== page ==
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  • Ideas on Bustle making

    I am in the process of getting all the supplies needed to make a bustle. I have been using the Evans' book,but i've seen bustles with extenders, sinew and beads connecting the feathers, etc. Anybody has ideas on how to improve upon the Evans' book?
    For the extenders, is there some type of reccommended length based upon your height? My goal is to make a nice bustle, easy to transport and store. Thanks for all your assistance.

    Jerry

  • #2
    for easy breakdown try this. my friend did it. make the bustle in 3 sections. right side left side and bottom. on the bottom of the shafts where it touches the backboard, attach metal snaps to the strings that string the feathers together. the other half of the snap can be attached to the backboard. this way you just snap each piece onto the board, tie up the top strings to the uprights and your ready.
    they break down into 3 flat sections that can be put in a flat box and you dont have to worry about trasporting the whole bustle out in the open or bunching up the feathers into a cone shape.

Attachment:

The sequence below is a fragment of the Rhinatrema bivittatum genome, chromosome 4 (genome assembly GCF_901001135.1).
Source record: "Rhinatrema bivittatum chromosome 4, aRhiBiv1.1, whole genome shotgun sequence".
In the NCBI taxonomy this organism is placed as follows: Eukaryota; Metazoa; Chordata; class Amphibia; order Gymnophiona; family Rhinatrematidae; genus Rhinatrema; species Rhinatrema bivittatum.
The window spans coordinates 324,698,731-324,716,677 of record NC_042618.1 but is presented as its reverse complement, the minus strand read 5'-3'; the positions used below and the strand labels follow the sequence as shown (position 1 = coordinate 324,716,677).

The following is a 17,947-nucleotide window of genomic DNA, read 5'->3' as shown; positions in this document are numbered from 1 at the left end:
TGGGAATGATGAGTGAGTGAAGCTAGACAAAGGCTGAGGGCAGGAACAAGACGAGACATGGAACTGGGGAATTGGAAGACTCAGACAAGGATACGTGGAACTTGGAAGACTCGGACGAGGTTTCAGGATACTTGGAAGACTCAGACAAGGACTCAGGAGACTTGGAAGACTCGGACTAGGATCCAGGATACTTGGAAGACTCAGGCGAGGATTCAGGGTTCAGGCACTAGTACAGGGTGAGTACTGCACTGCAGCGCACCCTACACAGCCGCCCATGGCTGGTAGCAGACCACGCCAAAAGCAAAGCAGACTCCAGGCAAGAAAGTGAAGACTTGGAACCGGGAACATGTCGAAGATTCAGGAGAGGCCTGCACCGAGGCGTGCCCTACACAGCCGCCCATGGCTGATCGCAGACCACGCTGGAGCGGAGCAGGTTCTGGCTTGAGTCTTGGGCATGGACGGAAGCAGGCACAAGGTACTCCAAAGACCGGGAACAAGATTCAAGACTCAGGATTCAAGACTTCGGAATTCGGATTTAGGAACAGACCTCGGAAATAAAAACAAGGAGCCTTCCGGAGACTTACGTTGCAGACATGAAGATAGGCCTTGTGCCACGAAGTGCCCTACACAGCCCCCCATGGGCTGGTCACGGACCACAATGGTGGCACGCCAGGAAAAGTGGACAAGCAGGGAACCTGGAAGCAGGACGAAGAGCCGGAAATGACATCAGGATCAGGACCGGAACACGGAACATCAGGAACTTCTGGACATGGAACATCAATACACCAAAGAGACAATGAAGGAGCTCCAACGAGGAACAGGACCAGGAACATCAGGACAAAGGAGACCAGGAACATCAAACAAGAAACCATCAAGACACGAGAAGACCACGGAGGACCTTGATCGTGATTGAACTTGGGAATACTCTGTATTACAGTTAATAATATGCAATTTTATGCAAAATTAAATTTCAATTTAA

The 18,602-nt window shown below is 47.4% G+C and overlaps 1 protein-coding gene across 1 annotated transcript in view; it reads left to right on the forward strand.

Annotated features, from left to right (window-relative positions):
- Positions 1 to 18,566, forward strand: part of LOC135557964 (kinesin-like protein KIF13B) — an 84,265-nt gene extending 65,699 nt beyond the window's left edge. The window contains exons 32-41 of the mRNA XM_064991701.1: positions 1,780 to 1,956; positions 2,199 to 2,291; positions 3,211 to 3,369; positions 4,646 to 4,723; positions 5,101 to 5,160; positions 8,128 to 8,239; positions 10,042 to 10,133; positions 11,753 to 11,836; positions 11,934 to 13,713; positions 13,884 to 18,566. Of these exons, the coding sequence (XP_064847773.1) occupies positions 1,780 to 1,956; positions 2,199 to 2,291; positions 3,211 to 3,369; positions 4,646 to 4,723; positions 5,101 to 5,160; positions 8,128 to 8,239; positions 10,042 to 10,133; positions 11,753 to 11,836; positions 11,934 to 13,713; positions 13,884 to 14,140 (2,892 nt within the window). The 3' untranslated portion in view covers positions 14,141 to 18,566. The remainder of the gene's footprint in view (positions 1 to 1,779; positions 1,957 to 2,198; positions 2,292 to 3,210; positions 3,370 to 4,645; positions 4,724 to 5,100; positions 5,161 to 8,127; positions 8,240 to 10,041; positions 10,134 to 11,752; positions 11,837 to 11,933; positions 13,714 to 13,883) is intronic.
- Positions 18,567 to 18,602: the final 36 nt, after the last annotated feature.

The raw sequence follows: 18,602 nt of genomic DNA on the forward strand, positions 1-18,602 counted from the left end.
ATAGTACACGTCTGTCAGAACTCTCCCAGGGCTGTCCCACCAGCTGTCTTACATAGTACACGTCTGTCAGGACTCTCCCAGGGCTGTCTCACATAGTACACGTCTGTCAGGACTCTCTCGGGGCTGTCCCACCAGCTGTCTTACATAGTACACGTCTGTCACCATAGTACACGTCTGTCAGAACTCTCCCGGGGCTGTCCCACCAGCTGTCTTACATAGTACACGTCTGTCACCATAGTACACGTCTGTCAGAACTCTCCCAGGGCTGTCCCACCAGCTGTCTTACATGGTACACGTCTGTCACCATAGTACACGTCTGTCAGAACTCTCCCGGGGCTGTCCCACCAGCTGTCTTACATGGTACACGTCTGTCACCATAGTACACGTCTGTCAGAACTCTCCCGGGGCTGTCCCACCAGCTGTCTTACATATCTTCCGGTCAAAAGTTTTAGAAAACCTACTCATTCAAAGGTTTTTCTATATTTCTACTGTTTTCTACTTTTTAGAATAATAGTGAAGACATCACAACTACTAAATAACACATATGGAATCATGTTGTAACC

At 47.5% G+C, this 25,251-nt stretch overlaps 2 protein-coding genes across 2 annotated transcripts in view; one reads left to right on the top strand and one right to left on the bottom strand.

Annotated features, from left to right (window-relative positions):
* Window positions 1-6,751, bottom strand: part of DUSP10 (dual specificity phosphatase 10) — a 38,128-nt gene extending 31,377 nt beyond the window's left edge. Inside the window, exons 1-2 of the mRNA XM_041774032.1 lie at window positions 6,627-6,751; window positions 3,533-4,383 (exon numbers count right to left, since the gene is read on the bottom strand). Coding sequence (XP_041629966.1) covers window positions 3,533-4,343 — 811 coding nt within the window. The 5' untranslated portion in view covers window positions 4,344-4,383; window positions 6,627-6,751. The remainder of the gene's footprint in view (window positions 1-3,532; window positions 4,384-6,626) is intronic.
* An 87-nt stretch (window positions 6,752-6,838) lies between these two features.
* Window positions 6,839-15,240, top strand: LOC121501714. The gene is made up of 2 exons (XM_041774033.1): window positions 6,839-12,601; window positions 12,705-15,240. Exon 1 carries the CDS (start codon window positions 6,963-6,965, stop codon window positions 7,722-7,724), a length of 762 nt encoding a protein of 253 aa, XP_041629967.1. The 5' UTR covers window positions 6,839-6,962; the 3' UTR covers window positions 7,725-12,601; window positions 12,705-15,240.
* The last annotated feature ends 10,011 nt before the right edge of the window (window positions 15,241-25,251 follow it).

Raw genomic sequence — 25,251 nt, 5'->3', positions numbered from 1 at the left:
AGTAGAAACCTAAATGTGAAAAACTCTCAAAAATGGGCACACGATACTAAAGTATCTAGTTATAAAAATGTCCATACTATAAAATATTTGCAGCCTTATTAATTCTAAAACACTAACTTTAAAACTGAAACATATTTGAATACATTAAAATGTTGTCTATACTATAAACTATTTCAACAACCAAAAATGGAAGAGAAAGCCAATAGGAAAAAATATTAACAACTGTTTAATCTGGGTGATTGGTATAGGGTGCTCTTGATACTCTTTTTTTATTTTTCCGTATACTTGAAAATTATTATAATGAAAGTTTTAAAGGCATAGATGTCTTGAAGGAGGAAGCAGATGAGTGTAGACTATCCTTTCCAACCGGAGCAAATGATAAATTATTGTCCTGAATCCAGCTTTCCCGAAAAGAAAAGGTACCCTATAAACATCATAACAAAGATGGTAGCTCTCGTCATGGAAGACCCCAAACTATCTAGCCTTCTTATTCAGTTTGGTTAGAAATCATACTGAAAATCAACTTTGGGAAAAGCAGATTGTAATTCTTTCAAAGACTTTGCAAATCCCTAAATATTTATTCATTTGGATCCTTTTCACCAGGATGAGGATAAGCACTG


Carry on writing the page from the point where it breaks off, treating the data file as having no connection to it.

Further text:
hope i explained that good enough.
    There are 2 types of people in the world...
    Really stupid people who think they are smart
    and
    Really smart people who think they are smart.

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    • #3
      Friends of mine rebuilt their son's bustle and added more feathers. Before, it was not flexible and the feathers were arranged in a semi-round, flat pattern. Now, they are in a semi-conical pattern, just not completely flat as before. Each feather is on a wooden dowel, tied with deerskin leather and glued. Each dowel is then tied to the center piece, a thick piece of rawhide with a 3/4-circle of holes punched through. This allows the bustle to have a natural "hinge" quality. When their boy dances, a flat spreader (beaded in his case) is tied to hold the feathers out against a limit that is set by a line of sinew that is tied to each dowel just below the base of each feather's quill. When the bustle is rigged for travel (just remove the spreader), all of the dowels collapse toward the center and the feathers come together to form a column. This saves space, and the bustle never really has to come apart (just remember to check over everything before each powwow, of course). The sinew tied to each dowel sets the position of each feather in the array, starting with the two pointers and wrapping down through the side and bottom feathers, and ending with the other pointer. Paint, quillwork, beadwork, or what-have-you can easily decorate the dowels, spreader, and even the sinew limiter line. Standard 3/8" dowels are fairly light, but strong.